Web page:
Slowly Rolling Out The Carpet For The Return Of Sports

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Imagine a world without calendars. Without clearly-defined seasons and other cyclical signposts. How would you know that seasons were changing? You would have to rely on anecdotal observations like flowers blooming or leaves changing color.

Such is the world of sports that we find ourselves in. The regular rhythms of the sports calendar no longer apply.

Is it still spring? Not without baseball, basketball and hockey. IIs summer coming? Not without more baseball, golf, soccer and the beginning of football.

We are in some new, unnamed era. We haven’t yet developed the language to define this new world.

But we can make observations about the world around us.

And that world tells us that sports are slowly coming back. Not in the ways we were used to. Not at the times that we were used to. But they are returning, not unlike daffodils suddenly popping up in December.

The first sport out of the starting gate was NASCAR. It’s a relatively safe bet. Don’t allow fans to tailgate in the parking lot and watch the races from the stands. Drivers in cockpits maintaining social distance from one another. Crew and managers in masks in the pit. With twenty races scheduled between now and late June, there is plenty for fans to appreciate—at least from afar.

There are other sports making maneuvers to return to play. Major League Soccer is allowing players to return to individual workouts—at team practice facilities—as of this week. This allows players to at least begin practicing to return to regular play.

On June 20th, expect the return of major horse racing. For the first time ever, the Belmont Stakes will be run prior to the Kentucky Derby, which has been rescheduled for the fall.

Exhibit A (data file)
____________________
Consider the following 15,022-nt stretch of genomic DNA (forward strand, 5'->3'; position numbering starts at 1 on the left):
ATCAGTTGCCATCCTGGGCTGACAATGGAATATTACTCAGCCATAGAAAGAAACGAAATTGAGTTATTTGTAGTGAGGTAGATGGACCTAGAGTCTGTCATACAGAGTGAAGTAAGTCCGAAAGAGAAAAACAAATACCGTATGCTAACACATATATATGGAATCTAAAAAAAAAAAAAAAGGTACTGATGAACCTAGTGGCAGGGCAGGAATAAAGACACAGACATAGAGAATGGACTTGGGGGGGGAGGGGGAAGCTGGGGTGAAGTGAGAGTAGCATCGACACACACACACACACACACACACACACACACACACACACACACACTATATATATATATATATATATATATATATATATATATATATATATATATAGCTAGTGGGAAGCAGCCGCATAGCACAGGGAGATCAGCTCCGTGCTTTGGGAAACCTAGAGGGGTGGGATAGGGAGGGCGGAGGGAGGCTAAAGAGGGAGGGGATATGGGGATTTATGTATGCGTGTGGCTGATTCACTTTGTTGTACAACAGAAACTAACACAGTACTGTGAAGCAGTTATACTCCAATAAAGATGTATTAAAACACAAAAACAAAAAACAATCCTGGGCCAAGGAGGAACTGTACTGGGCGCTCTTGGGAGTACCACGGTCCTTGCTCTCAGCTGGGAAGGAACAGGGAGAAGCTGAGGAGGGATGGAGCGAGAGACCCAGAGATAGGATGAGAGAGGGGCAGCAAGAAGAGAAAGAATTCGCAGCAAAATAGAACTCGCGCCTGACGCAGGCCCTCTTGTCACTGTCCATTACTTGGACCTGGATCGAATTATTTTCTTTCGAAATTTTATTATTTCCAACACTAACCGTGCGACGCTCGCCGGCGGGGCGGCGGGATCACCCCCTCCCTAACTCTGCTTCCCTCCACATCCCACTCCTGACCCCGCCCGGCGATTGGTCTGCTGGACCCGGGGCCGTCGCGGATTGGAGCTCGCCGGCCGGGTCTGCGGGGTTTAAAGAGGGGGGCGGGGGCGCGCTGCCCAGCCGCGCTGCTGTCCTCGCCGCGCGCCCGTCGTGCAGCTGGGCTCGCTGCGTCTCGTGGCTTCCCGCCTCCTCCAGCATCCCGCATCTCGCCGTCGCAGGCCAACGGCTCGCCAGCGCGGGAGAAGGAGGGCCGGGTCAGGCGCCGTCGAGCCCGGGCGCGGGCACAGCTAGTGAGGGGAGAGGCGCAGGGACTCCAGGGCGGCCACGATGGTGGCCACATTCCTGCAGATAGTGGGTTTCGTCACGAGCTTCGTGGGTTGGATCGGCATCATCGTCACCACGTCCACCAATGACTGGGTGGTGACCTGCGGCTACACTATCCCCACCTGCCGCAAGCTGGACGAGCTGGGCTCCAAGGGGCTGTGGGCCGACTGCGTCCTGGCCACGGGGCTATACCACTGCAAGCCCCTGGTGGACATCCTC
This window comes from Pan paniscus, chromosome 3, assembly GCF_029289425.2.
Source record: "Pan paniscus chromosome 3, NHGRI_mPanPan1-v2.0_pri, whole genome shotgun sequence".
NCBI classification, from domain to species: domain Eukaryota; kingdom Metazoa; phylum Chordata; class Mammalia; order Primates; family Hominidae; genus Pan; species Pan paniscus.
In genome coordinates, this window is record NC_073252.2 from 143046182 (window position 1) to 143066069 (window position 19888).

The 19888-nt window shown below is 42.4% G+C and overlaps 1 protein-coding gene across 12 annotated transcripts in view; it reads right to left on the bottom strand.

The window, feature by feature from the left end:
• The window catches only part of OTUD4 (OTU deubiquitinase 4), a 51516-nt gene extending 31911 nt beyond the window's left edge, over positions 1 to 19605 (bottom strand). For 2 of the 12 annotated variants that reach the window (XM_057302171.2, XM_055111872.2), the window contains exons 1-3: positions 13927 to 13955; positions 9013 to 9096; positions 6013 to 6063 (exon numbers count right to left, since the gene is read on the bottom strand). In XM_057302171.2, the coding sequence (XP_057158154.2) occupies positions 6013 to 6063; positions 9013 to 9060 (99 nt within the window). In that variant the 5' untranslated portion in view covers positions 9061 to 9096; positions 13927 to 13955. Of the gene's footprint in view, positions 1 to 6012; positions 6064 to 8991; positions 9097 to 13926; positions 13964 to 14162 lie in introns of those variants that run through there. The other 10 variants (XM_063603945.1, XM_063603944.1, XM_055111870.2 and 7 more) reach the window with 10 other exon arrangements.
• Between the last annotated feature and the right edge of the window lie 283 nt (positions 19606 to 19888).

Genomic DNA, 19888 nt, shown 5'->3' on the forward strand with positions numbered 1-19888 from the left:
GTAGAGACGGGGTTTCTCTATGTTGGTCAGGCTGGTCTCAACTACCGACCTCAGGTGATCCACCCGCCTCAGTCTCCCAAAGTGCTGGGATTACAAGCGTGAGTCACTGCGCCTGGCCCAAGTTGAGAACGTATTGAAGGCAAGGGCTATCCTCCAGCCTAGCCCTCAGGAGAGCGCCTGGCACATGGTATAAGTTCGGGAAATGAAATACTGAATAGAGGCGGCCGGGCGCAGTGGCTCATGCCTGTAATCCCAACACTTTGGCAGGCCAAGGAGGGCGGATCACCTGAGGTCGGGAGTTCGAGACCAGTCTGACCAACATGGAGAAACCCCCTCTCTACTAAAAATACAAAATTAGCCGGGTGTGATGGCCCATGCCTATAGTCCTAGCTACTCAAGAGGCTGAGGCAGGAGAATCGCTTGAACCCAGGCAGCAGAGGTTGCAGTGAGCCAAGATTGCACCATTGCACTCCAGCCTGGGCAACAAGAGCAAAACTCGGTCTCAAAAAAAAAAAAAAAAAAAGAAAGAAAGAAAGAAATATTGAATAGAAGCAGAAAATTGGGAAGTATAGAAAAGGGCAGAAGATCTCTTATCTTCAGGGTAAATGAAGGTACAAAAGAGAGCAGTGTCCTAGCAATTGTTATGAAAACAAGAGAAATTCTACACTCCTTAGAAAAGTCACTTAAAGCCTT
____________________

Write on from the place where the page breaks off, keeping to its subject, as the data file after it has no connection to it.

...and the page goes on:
The NFL allowed some teams to return to practice facilities for limited training, though many teams are still under stay-at-home orders in their respective states. What is going to happen this fall with professional football is still unclear.

As for the NBA, they are also still determining if, when and how they may resume play. As Sports Illustrated and other outlets are reporting, one scenario would see all the teams playing at Disney World, without fans. The logic, presumably, is that they will be in a kind of group-quarantine with one another in a secluded location, far from the general public.

Major League Baseball is in a similar situation. There are discussions going on right now between the league and the players. Some envision a truncated season starting in July with pared-down rosters.

Many sports have announced starting dates in the future, with major events having been rescheduled due to the coronavirus. As of now, the PGA tour will resume in mid-June, with The Masters rescheduled for November.

Another major American sport, college football, is still completely up in the air. Teams, coaches, universities and conferences are hotly debating how and if they might be able have college football in the fall. Is not allowing fans going to be enough? Can they have football players return to campus even if the general student population does not? These are questions that remain to be answered.

So, for now, talking about all of these things is challenging even for fans. It’s as if we don’t have the language yet to describe the situation we are in. 

Let’s hope that we don’t have to live this way long enough to develop a new language.

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About Author

Paul Redman

Paul Redman is a writer and chef in Seattle who grew up in the Midwest. His work has appeared in print and online, including San Francisco magazine, the Seattle Post-Intelligencer, and Contrary. He eats too many chicken wings and cracks way too many dad jokes and food puns. Follow him on Twitter @predman.

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